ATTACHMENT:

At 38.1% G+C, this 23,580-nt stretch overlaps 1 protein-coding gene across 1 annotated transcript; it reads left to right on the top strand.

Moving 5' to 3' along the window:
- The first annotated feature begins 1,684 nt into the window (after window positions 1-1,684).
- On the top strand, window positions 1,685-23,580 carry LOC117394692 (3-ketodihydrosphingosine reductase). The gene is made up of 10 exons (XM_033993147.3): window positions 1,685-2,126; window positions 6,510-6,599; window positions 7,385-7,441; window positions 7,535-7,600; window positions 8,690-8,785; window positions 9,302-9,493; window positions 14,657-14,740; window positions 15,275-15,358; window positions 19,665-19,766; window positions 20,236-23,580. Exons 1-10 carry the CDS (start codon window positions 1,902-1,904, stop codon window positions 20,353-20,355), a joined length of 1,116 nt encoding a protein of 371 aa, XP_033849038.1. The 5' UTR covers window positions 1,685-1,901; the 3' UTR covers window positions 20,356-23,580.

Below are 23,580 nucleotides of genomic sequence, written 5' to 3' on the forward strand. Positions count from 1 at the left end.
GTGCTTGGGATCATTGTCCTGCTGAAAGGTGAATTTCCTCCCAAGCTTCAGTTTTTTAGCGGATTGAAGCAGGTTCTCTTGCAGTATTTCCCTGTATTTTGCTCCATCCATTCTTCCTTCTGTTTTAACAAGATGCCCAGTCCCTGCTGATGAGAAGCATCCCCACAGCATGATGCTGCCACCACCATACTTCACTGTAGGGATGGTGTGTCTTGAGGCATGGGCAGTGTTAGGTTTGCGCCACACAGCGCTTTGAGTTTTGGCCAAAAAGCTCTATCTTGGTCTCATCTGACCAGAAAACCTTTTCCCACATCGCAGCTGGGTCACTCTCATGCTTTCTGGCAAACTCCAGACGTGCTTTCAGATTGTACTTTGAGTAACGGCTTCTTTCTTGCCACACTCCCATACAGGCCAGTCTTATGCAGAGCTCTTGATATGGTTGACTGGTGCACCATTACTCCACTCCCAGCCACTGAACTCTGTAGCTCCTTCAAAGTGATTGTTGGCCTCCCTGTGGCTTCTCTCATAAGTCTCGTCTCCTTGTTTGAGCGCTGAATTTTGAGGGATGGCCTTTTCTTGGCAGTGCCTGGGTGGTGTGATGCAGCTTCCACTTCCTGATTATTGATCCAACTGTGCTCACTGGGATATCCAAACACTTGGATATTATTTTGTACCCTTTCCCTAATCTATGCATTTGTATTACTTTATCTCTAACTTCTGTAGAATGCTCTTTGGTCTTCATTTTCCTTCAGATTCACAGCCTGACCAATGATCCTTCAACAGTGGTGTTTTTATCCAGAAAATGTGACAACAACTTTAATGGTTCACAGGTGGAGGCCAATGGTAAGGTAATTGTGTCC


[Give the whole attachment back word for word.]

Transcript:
At 38.1% G+C, this 23,580-nt stretch overlaps 1 protein-coding gene across 1 annotated transcript; it reads left to right on the top strand.

Moving 5' to 3' along the window:
- The first annotated feature begins 1,684 nt into the window (after window positions 1-1,684).
- On the top strand, window positions 1,685-23,580 carry LOC117394692 (3-ketodihydrosphingosine reductase). The gene is made up of 10 exons (XM_033993147.3): window positions 1,685-2,126; window positions 6,510-6,599; window positions 7,385-7,441; window positions 7,535-7,600; window positions 8,690-8,785; window positions 9,302-9,493; window positions 14,657-14,740; window positions 15,275-15,358; window positions 19,665-19,766; window positions 20,236-23,580. Exons 1-10 carry the CDS (start codon window positions 1,902-1,904, stop codon window positions 20,353-20,355), a joined length of 1,116 nt encoding a protein of 371 aa, XP_033849038.1. The 5' UTR covers window positions 1,685-1,901; the 3' UTR covers window positions 20,356-23,580.

Below are 23,580 nucleotides of genomic sequence, written 5' to 3' on the forward strand. Positions count from 1 at the left end.
GTGCTTGGGATCATTGTCCTGCTGAAAGGTGAATTTCCTCCCAAGCTTCAGTTTTTTAGCGGATTGAAGCAGGTTCTCTTGCAGTATTTCCCTGTATTTTGCTCCATCCATTCTTCCTTCTGTTTTAACAAGATGCCCAGTCCCTGCTGATGAGAAGCATCCCCACAGCATGATGCTGCCACCACCATACTTCACTGTAGGGATGGTGTGTCTTGAGGCATGGGCAGTGTTAGGTTTGCGCCACACAGCGCTTTGAGTTTTGGCCAAAAAGCTCTATCTTGGTCTCATCTGACCAGAAAACCTTTTCCCACATCGCAGCTGGGTCACTCTCATGCTTTCTGGCAAACTCCAGACGTGCTTTCAGATTGTACTTTGAGTAACGGCTTCTTTCTTGCCACACTCCCATACAGGCCAGTCTTATGCAGAGCTCTTGATATGGTTGACTGGTGCACCATTACTCCACTCCCAGCCACTGAACTCTGTAGCTCCTTCAAAGTGATTGTTGGCCTCCCTGTGGCTTCTCTCATAAGTCTCGTCTCCTTGTTTGAGCGCTGAATTTTGAGGGATGGCCTTTTCTTGGCAGTGCCTGGGTGGTGTGATGCAGCTTCCACTTCCTGATTATTGATCCAACTGTGCTCACTGGGATATCCAAACACTTGGATATTATTTTGTACCCTTTCCCTAATCTATGCATTTGTATTACTTTATCTCTAACTTCTGTAGAATGCTCTTTGGTCTTCATTTTCCTTCAGATTCACAGCCTGACCAATGATCCTTCAACAGTGGTGTTTTTATCCAGAAAATGTGACAACAACTTTAATGGTTCACAGGTGGAGGCCAATGGTAAGGTAATTGTGTCC